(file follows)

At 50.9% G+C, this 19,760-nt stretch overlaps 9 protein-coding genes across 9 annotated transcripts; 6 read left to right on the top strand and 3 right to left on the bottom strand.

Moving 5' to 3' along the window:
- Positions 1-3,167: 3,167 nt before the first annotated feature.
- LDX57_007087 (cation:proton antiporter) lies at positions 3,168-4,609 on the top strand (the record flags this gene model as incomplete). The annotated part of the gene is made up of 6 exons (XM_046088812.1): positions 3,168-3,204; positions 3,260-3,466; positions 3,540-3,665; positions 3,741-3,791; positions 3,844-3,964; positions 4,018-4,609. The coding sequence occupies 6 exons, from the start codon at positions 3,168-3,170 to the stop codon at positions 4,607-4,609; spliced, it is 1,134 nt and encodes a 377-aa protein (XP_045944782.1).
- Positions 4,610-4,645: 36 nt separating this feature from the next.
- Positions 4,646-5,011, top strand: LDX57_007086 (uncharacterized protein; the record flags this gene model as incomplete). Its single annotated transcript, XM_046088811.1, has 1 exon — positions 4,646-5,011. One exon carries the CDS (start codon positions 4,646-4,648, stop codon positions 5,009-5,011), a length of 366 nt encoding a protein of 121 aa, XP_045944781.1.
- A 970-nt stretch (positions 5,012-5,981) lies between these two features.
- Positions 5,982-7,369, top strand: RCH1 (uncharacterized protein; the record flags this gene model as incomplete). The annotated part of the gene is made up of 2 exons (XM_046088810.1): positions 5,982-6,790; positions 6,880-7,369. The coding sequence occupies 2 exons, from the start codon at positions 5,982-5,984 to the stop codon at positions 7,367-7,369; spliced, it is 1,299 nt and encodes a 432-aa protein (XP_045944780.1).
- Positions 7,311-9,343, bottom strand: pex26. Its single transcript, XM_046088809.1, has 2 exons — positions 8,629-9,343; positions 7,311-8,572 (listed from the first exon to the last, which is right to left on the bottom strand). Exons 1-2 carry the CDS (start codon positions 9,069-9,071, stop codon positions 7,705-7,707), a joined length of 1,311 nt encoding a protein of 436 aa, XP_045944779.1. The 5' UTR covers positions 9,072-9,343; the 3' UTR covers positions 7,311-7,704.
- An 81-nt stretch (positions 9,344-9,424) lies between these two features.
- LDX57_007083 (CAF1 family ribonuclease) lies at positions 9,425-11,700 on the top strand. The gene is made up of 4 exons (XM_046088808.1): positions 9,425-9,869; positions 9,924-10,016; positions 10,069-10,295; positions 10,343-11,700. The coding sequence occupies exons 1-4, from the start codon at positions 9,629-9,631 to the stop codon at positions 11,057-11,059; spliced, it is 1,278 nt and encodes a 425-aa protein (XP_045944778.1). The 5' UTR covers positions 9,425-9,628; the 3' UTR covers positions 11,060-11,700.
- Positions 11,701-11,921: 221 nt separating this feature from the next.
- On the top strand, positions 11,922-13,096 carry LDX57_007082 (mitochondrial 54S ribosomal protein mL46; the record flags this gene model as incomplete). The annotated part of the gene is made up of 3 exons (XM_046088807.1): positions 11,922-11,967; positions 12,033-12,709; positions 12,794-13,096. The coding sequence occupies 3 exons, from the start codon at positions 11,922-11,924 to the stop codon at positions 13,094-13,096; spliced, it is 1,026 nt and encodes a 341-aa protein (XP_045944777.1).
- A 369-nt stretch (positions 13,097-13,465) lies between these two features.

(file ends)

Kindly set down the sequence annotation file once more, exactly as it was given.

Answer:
At 50.9% G+C, this 19,760-nt stretch overlaps 9 protein-coding genes across 9 annotated transcripts; 6 read left to right on the top strand and 3 right to left on the bottom strand.

Moving 5' to 3' along the window:
- Positions 1-3,167: 3,167 nt before the first annotated feature.
- LDX57_007087 (cation:proton antiporter) lies at positions 3,168-4,609 on the top strand (the record flags this gene model as incomplete). The annotated part of the gene is made up of 6 exons (XM_046088812.1): positions 3,168-3,204; positions 3,260-3,466; positions 3,540-3,665; positions 3,741-3,791; positions 3,844-3,964; positions 4,018-4,609. The coding sequence occupies 6 exons, from the start codon at positions 3,168-3,170 to the stop codon at positions 4,607-4,609; spliced, it is 1,134 nt and encodes a 377-aa protein (XP_045944782.1).
- Positions 4,610-4,645: 36 nt separating this feature from the next.
- Positions 4,646-5,011, top strand: LDX57_007086 (uncharacterized protein; the record flags this gene model as incomplete). Its single annotated transcript, XM_046088811.1, has 1 exon — positions 4,646-5,011. One exon carries the CDS (start codon positions 4,646-4,648, stop codon positions 5,009-5,011), a length of 366 nt encoding a protein of 121 aa, XP_045944781.1.
- A 970-nt stretch (positions 5,012-5,981) lies between these two features.
- Positions 5,982-7,369, top strand: RCH1 (uncharacterized protein; the record flags this gene model as incomplete). The annotated part of the gene is made up of 2 exons (XM_046088810.1): positions 5,982-6,790; positions 6,880-7,369. The coding sequence occupies 2 exons, from the start codon at positions 5,982-5,984 to the stop codon at positions 7,367-7,369; spliced, it is 1,299 nt and encodes a 432-aa protein (XP_045944780.1).
- Positions 7,311-9,343, bottom strand: pex26. Its single transcript, XM_046088809.1, has 2 exons — positions 8,629-9,343; positions 7,311-8,572 (listed from the first exon to the last, which is right to left on the bottom strand). Exons 1-2 carry the CDS (start codon positions 9,069-9,071, stop codon positions 7,705-7,707), a joined length of 1,311 nt encoding a protein of 436 aa, XP_045944779.1. The 5' UTR covers positions 9,072-9,343; the 3' UTR covers positions 7,311-7,704.
- An 81-nt stretch (positions 9,344-9,424) lies between these two features.
- LDX57_007083 (CAF1 family ribonuclease) lies at positions 9,425-11,700 on the top strand. The gene is made up of 4 exons (XM_046088808.1): positions 9,425-9,869; positions 9,924-10,016; positions 10,069-10,295; positions 10,343-11,700. The coding sequence occupies exons 1-4, from the start codon at positions 9,629-9,631 to the stop codon at positions 11,057-11,059; spliced, it is 1,278 nt and encodes a 425-aa protein (XP_045944778.1). The 5' UTR covers positions 9,425-9,628; the 3' UTR covers positions 11,060-11,700.
- Positions 11,701-11,921: 221 nt separating this feature from the next.
- On the top strand, positions 11,922-13,096 carry LDX57_007082 (mitochondrial 54S ribosomal protein mL46; the record flags this gene model as incomplete). The annotated part of the gene is made up of 3 exons (XM_046088807.1): positions 11,922-11,967; positions 12,033-12,709; positions 12,794-13,096. The coding sequence occupies 3 exons, from the start codon at positions 11,922-11,924 to the stop codon at positions 13,094-13,096; spliced, it is 1,026 nt and encodes a 341-aa protein (XP_045944777.1).
- A 369-nt stretch (positions 13,097-13,465) lies between these two features.